A question that Gruber posed about the Web 2.0 world is how much information is trustworthy and what is the truth of knowledge. Reich’s view of Web 2.0 was that it lowered the cost of participation and considers who uses it and how it is constantly developing.  Ullrich et al illuminated understanding of constructivism in that knowledge cannot be taught but is rather learned and assessed the contribution that Web 2.0 makes towards this approach to learning. O’Reilly’s distinctive contribution is that Web 2.0 is delivered as a service rather than a product. Themes of information literacy emerged in the Lorenzo article alongside issues of security and the implied risks from the ability to change information on Web 2.0 platforms. Bruns’ ideas on “produsage” emphasizes the collaborative sharing of information in order to support the knowledge management agenda.

This was a very useful exercise in that it got participants actively involved in reading the texts, making notes and reporting back. In the time available no-one actually had time to finish reading their article but yet, at the end of 20 mins, all were surprised by how much they had achieved. It was also useful to hear about the different authors and participants could identify particular articles which they would like to delve further into in order to help them complete Task 1b.

After all that reading we played a game. Everyone was given a card with a word written on it and were asked to provide a definition of the word so that everyone could guess what it was. This exercise was fun and useful in that we could ensure a common understanding of the meaning and use of these words. Try it yourself at home to come up with a definition for…

  • Web 2.0
  • Blog
  • Wiki
  • Plagiarism
  • Learning
  • Communication
  • Collaboration
  • Convergence
  • Knowledge

We went off to consider “Communication” at a deeper level and we formed into three groups and three different kinds of communication were considered. These were:

  • 1 to 1
  • 1 to Many
  • Many to Many

The groups identified examples of each of the above and suggested particular advantages to each. The following was fed back…

1 to 1

Examples are phone calls, letters, e-mails, face to face meeting. Advantages suggested were that it was non-filtered, personal, intimate, more to the point and relevant.

1 to Many

Examples come from the broadcast media and include newspapers, radio, TV. The advantages are that it is a reliable resource, there is control therefore less confusion and that it’s for mass consumption (therefore efficient?)  Downsides were also considered such as influence of ownership of broadcast media and whether it is propaganda or censored.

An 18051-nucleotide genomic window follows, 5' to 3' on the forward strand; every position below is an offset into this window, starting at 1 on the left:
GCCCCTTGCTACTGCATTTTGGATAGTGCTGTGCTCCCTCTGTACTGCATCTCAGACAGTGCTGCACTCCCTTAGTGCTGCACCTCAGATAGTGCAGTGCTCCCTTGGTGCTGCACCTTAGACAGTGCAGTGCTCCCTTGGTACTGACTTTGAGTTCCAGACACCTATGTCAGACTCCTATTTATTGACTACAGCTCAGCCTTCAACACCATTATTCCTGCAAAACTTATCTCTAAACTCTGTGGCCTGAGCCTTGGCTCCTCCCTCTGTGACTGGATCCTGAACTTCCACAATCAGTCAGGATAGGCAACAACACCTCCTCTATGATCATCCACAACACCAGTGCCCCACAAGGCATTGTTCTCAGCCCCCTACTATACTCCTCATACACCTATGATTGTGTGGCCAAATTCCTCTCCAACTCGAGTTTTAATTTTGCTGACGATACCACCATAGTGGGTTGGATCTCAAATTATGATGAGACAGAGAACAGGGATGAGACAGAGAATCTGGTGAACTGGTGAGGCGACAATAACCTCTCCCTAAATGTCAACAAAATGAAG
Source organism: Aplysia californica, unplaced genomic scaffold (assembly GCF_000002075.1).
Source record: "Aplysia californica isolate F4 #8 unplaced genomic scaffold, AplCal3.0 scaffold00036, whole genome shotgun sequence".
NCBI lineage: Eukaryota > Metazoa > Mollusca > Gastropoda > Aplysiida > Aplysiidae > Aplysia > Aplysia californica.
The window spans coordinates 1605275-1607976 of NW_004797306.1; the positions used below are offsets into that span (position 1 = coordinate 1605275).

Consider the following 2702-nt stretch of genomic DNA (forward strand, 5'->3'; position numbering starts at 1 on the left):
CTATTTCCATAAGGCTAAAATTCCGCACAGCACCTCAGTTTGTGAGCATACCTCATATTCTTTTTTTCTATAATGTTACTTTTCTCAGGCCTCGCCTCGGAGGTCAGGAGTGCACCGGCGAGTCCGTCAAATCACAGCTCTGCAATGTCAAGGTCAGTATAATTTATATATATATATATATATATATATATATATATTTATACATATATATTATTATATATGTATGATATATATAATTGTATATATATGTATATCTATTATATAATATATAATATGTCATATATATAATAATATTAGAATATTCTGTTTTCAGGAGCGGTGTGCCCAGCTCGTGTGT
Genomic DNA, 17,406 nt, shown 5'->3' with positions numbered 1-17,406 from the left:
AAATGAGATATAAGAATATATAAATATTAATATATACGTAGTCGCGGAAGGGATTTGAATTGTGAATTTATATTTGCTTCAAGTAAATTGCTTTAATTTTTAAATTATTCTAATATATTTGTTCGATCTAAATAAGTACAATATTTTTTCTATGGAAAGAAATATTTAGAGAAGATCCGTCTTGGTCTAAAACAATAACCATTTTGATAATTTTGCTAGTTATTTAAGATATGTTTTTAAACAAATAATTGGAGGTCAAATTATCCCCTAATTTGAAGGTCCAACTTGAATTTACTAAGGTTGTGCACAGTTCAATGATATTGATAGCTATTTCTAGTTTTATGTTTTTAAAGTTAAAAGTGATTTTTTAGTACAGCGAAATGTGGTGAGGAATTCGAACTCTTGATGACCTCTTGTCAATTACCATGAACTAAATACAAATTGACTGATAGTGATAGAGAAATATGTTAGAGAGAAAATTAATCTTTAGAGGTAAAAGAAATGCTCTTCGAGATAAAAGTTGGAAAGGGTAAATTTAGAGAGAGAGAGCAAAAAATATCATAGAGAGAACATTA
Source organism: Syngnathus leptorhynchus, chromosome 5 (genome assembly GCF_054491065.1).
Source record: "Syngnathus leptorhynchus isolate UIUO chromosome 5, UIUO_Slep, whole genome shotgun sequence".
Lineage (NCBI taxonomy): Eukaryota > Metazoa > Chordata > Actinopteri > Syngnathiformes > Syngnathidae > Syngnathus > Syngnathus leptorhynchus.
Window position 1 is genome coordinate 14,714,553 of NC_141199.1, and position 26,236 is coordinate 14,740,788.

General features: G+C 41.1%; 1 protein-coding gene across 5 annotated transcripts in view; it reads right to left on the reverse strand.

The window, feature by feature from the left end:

Many to Many

Examples are social media such as Facebook, Conferences, Blogs and You tube. The advantages are that more questions can be asked, there is more energy and there is the opportunity to create through performance.

What can happen to a piece of communication in each of the above? 

Consider that such a piece is taking a stand from a position of A. In 1 to 1, there is the chance that the position could shift to B or even C. In 1 to Many, the position does not move from A. It has been broadcast and there it remains at position A. Such pieces can raise discussion etc. but the actual piece remains static. In Many to Many, the position can shift the entire alphabet from A to Z and back again over a period of time which links in with the “long tail” referred to by Ullrich

We concluded the session with each group doing a short presentation on


Monday, 1 October 2012

If I could do my degree again what would I do differently?

Professor Tara Brabazon is joining our School in Middlesex in January and she has produced a short podcast which is worth taking 12 mins or so time out to listen to...
A new month … a new start

Today is the first day of teaching in the academic calendar of Middlesex University and this is a welcome from me to all our new students embarking on their BA Professional Practice programme of study. We met a group of new starters at our induction day last week and besides introducing you to the wider university systems and services we spent time looking at Module 1.

We explained the three themes involved in the module and the related readers and tasks attached to each of these themes. All those doing the module need to set up a blog where the tasks will be posted. These will be reviewed by the tutors who will give generic feedback on their own blogs.

In the course of the induction session we asked those present to think of something they were good at. Then we asked them to think about “how” they got good at it. The discussion showed that people got good at something through trial and error, continuous practice, learning from peers / mentors, and from other sources eg. Books, web sources etc. Getting good at something involves a change in the way you do something and in the context of professional practice it involves transforming your professional practice. Central to all this is the practice of REFLECTION something that you will develop as you proceed through the module and the programme.

For the moment, I encourage you to get started by setting up your blog and reading your Handbook for Module 1. Get to grips with what is required – as emerging professionals you will need to learn to manage your time in completing this programme. I hope you will enjoy it as much as our previous students have.